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VERIFY: Why the margins on Election Day may shift widely

High disparity in who is voting early and by mail means that the results released when polls first close may be very different from the final outcome.

As the nation approaches Election Day, some experts and pundits have suggested that leads and margins will swing wildly from when they are first reported after the polls close, later that night, and possibly even days after Nov. 3.

They say this has to do with the high volume of early voters in this year's election and how there's expected to be partisan differences between voting early rather than on Election Day.

One political reporter even referred to the possibility of a "blue mirage" in some states and a "red mirage" in others coming with the first wave of results after polls close.

What does all of this mean?

THE QUESTION

Could there be wild swings of results in states on election night and the days after? Why?

THE ANSWER

It's possible. Currently, numbers suggest that there may be a large partisan gap in who is voting early and who will vote on Election Day. Therefore, a state's first results could overrepresent votes for one candidate over another based on when the state begins counting early ballots.

RELATED: VERIFY: The difference between absentee ballots and mail-in ballots

RELATED: Why the presidential election could take a month or more to decide

WHAT WE FOUND

We don't know yet for whom early voters are casting their ballots. Not every state processes and tallies their early votes before Election Day. Those that do have laws against releasing early voting results before polls close.

However, some states do release demographic information on early voters, including their registered party. A voter doesn't have to pick their party's candidate, but they'll be more likely to vote for their party than others.

The United States Election Project is tracking party registration of early voters in states which make that information public. They list 20 states as the source of their data.

Nearly half of all early voters in those 20 states are registered Democrats, according to the U.S. Election Project. Almost 30% of early voters are Republicans. A little more than 20% have no party affiliation. And if you break it down further by returned mail-in ballots, registered Democrats are outvoting Republicans by a 2-to-1 margin.

That's a pretty significant imbalance in party registration among early voters. It suggests some merit to predictions that early voting will favor Joe Biden while Election Day voting will favor President Donald Trump, especially given the record turnout in early voting this year.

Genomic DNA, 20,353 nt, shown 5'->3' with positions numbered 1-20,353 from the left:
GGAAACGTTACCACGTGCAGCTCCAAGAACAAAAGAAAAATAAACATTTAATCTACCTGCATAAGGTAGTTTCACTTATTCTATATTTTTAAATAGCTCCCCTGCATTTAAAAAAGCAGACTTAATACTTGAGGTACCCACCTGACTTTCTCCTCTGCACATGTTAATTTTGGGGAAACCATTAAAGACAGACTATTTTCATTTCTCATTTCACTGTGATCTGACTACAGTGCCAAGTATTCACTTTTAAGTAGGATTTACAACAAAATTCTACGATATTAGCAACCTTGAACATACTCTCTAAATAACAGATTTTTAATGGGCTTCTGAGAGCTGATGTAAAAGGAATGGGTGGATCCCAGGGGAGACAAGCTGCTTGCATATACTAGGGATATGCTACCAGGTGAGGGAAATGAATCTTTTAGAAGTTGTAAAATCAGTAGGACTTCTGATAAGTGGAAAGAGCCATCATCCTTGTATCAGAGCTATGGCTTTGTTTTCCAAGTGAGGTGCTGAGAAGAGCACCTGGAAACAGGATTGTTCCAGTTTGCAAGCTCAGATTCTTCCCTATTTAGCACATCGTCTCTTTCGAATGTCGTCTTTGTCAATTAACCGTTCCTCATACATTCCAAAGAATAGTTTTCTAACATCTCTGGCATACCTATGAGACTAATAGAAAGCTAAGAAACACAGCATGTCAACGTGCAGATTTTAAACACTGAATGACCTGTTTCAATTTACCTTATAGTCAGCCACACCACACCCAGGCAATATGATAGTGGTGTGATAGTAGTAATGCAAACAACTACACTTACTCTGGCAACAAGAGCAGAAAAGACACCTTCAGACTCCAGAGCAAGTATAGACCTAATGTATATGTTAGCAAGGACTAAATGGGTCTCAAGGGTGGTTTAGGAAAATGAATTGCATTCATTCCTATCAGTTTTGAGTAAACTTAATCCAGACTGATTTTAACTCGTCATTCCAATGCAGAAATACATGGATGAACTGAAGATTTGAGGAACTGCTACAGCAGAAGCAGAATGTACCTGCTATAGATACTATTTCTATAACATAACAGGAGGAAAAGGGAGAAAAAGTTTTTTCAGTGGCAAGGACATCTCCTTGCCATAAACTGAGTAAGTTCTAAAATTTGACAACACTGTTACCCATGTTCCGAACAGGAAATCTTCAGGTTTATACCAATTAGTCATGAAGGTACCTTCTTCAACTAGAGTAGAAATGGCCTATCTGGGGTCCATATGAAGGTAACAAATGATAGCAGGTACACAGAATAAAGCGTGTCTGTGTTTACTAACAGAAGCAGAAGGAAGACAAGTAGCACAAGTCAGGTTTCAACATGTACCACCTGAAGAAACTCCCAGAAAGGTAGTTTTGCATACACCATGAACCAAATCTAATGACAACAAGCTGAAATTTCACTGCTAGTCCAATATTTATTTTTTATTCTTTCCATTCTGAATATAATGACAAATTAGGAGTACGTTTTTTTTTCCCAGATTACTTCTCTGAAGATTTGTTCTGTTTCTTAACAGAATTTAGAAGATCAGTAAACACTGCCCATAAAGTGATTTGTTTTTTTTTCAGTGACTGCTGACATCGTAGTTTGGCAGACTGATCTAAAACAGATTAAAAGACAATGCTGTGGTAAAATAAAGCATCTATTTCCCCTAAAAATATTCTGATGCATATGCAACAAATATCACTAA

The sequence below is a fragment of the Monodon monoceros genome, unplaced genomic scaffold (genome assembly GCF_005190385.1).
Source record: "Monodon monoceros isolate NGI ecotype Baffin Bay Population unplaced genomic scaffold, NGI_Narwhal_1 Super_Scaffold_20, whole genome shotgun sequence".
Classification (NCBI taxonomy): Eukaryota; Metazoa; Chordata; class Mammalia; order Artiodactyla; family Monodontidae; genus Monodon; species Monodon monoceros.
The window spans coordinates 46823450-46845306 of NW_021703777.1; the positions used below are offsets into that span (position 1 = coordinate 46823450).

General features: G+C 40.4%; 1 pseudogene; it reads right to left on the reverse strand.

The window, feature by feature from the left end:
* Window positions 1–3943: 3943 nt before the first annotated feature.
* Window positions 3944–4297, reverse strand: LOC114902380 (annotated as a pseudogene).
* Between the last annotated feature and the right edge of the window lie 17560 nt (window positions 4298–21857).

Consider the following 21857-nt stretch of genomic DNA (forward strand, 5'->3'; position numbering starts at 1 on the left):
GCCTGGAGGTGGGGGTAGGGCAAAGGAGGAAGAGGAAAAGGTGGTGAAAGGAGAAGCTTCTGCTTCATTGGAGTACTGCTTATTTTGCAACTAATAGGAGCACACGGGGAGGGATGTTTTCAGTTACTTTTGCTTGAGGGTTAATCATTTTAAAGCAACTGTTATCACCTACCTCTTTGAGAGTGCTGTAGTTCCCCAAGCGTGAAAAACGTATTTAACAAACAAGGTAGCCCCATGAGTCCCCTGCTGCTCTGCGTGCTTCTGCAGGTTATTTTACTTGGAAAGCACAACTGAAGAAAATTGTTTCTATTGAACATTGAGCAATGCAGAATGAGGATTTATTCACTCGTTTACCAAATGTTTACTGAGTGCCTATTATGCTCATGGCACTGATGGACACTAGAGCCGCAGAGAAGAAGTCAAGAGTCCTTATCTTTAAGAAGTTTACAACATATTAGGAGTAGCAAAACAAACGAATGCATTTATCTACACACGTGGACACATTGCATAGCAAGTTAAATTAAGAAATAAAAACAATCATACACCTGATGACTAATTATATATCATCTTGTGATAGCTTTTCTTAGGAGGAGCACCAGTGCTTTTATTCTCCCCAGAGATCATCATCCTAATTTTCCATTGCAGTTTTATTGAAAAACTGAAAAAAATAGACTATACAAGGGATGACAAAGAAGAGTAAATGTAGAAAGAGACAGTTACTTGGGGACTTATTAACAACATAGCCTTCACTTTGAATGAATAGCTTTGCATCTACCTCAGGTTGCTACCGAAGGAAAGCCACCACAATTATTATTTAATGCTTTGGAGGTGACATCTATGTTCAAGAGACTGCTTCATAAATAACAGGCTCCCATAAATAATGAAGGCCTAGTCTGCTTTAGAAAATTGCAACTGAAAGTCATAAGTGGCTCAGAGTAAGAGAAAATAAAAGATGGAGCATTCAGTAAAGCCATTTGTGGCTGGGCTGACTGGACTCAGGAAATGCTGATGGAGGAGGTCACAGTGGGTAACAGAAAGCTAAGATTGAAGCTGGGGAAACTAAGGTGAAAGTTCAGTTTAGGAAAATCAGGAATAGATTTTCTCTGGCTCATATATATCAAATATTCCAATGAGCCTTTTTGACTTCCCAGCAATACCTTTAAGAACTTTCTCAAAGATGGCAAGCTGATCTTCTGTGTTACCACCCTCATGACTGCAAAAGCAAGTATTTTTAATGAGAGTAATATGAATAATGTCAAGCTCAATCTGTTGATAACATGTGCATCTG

This matters because the first results released by states after the polls close are unlikely to include balanced proportions of early votes and Election Day votes counted. To put it another way, the mailed-in ballots and early votes may not be included in the first batch of day-of election totals.

The National Conference of State Legislatures lists when each state begins processing their early mail-in votes and when they start tallying them. Processing a mail-in vote works differently in each state, but it almost always includes verifying the voter's identity. The process can be time consuming.

Here are two examples of how states could reveal early voting and mail-in results at different rates after polls close.

North Carolina is a state where mail-in ballots and early votes are tallied before Election Day. It's likely that the first results released will be mostly comprised of early votes, which could be made up of more registered Democrats.

Pennsylvania, on the other hand, won't process mail-in ballots until Election Day itself. That means the earliest results that will be released will come from people who voted on Election Day itself, which is likely to be made up of more registered Republicans. Pennsylvania, and states like it, may be counting their mail-in ballots for days after Nov. 3.

There's no guarantee this is how Election Day will go down. Early votes and day-of votes may be counted at similar rates across the United States and avoid wild swings in the margins between the candidates. But it's essential to be prepared for the possibility that the way votes are counted may affect who leads each state early and who leads them late. And it's equally important to understand why that may happen.

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